Foundation for the Advancement of
Research in Financial Economics
Press Release Announcing the First Ross Prize
Foundation for the Advancement of Research in Financial Economics Awards First $100,000 Academic Prize
Finance Scholar Hayne Leland Recognized
December 9, 2008.
Berkeley, CA --- The Foundation for the Advancement of Research in Financial Economics (FARFE), a consortium of finance academics and practitioners from around the world, has awarded its first Stephen A. Ross Prize in Financial Economics to University of California scholar Hayne Leland for his influential work on corporate debt pricing and capital structure.
The Foundation established the $100,000 prize last year in order to recognize and encourage significant contributions to research in financial economics. The Ross Prize is given biennially to research published in the previous fifteen years. "Financial economics is an area that is critical to our understanding of complex capital systems and how they work; the recent global financial turmoil has made advancing this understanding especially important," said Andrew Carron, President of NERA Economic Consulting and one of the founding members of FARFE. "By establishing this prestigious award and by taking other positive steps on its mission to advance path-breaking research in financial economics and to foster interaction between research and practice, FARFE can have a significant impact."
The award was given for Leland's 1994 Journal of Finance paper "Corporate Debt Value, Bond Covenants, and Optimal Capital Structure." The paper analyzed how firms determine the optimal mix of debt and equity to acquire funding at the lowest cost. The optimal use of debt, or "leverage," balances tax advantages with potential default costs. Leland, who is the Arno Rayner Professor of Finance and Management at the Haas School of Business at UC Berkeley, builds on the observation that equity holders service debt over time only as long as the value of their claim on the remaining assets is sufficiently high. By paying interest on the outstanding debt, equity holders keep the option to receive their part of the firm's gains alive. If the cost of servicing the debt exceeds the value of their claim, equity holders will choose to default, using bankruptcy protection to limit their losses. Subsequent research has built and expanded on the analysis and insights of this paper by exploring how firms adjust capital structure over time and how this affects pricing in financial markets.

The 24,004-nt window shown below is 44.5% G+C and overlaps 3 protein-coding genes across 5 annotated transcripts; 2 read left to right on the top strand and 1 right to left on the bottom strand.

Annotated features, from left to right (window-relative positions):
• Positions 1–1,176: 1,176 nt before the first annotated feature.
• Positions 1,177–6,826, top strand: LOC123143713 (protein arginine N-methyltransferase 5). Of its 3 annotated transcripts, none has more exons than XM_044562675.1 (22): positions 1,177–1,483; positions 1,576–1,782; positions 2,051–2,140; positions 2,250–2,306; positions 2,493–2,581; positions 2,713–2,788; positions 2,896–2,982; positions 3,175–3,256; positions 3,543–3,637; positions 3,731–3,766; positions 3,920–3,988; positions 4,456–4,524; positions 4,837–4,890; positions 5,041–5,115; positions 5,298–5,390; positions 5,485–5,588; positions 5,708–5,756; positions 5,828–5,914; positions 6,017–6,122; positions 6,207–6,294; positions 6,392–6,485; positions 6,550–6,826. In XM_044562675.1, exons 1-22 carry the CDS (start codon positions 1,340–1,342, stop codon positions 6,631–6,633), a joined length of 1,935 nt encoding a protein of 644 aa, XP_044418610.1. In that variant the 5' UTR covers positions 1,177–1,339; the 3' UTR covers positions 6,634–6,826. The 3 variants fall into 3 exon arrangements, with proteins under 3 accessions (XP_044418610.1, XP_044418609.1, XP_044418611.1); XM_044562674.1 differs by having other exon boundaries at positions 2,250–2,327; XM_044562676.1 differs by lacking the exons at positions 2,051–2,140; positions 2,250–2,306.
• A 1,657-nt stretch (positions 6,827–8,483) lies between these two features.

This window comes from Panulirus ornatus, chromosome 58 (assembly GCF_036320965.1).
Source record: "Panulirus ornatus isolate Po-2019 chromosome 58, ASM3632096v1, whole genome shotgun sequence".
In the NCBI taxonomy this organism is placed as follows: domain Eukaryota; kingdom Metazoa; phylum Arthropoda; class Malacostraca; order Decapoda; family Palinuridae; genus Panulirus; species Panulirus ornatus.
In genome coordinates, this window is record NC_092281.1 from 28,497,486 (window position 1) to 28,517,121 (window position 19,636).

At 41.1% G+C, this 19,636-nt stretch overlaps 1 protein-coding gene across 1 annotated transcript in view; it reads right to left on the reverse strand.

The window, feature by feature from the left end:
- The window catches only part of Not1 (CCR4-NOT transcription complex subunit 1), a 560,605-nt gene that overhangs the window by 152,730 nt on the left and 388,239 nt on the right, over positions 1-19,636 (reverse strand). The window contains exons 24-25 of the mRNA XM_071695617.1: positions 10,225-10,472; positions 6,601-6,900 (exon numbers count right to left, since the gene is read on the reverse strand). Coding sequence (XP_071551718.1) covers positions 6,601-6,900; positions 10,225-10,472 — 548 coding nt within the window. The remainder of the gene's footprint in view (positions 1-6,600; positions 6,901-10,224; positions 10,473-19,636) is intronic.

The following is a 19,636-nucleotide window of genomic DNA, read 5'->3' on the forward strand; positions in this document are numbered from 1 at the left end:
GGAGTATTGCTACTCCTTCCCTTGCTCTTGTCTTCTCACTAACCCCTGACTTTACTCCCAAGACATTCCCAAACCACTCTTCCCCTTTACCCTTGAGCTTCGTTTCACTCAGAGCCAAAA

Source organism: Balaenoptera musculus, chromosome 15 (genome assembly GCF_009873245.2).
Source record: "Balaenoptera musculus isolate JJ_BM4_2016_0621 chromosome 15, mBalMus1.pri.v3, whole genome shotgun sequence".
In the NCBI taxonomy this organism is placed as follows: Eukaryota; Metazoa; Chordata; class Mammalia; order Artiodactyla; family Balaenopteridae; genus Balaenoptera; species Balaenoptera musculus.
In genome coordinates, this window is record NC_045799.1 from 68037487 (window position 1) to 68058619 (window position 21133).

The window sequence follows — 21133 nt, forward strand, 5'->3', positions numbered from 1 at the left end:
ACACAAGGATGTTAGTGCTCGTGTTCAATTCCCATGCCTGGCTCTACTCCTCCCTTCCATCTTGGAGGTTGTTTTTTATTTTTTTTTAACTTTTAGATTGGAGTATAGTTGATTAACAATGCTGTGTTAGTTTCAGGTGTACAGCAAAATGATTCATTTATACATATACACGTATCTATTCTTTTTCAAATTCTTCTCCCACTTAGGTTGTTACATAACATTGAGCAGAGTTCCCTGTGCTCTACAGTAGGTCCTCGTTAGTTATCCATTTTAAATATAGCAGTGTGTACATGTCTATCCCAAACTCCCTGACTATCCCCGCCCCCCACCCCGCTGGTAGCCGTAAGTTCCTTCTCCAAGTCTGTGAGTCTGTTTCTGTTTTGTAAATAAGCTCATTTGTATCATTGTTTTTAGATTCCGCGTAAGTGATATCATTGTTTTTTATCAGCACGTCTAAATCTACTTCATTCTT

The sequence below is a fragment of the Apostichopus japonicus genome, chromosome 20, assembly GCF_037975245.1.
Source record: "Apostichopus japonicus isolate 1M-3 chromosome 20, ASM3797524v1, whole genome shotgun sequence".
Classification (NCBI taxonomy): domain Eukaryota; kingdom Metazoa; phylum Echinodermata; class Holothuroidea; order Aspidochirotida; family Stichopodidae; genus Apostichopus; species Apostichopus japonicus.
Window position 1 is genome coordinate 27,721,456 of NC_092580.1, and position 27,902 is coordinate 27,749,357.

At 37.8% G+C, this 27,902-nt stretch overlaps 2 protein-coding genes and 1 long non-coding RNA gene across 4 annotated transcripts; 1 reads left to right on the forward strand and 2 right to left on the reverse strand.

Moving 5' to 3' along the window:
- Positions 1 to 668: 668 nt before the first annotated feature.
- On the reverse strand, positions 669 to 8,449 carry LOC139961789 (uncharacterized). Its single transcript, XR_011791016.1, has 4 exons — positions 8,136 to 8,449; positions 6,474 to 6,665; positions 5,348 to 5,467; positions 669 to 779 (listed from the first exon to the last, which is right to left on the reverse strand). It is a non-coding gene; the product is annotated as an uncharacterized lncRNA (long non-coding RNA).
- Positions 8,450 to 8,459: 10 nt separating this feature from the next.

"This is a landmark paper" said Michael Brennan, finance professor at the University of California at Los Angeles and a leading financial economist. "It has inspired an extensive empirical literature that has greatly enhanced our understanding of corporate leverage and its determinants, as well as the determinants of the yields on different classes of corporate debt."
"I was surprised and delighted to be the first recipient of the Ross prize," said Leland. "Steve Ross is truly one of the brilliant minds in financial economics. His contributions not only have provided remarkable insights into asset pricing and economic behavior, but also have had a profound impact on financial practice. I am also enthusiastic about the creation of FARFE and its mission to encourage fundamental research in finance."
"We identified more than 350 papers for consideration for the award," said Paul Pfleiderer, the chair of the prize committee and C.O.G. Miller Distinguished Professor of Finance at the Stanford Graduate School of Business. "Hayne Leland's paper stood out not only for the elegant and rigorous approach it took in addressing an important problem in finance, but also for the substantial influence it has had over the years on research in capital structure."
In addition to Paul Pfleiderer, the prize committee included: Michael Fishman, Norman Strunk Professor of Financial Institutions at Northwestern's Kellogg School of Management; Burton Hollifield, Professor of Financial Economics at Carnegie Mellon's Tepper School of Business; Bengt Holmstrom, Paul A. Samuelson Professor of Economics at MIT; Chi-Fu Huang, Partner at Platinum Grove Asset Management; Richard Roll, Japan Alumni Professor of Finance at UCLA's Anderson School of Management; and Amir Yaron, Associate Professor of Finance at the University of Pennsylvania's Wharton School.
Founded in 2006 by finance academics and practitioners, FARFE is committed to supporting fundamental research in financial economics and to facilitating productive interaction between research and practice in finance. For more details about FARFE, the Ross Prize, and the award-winning paper, see http://farfe.org.
Listen to an interview with Hayne Leland on the Tom Keane radio program on Bloomberg radio (Wednesday, Dec 10, 6 pm EST).
Wall Street Journal coverage of the Stephen A. Ross Prize announcement.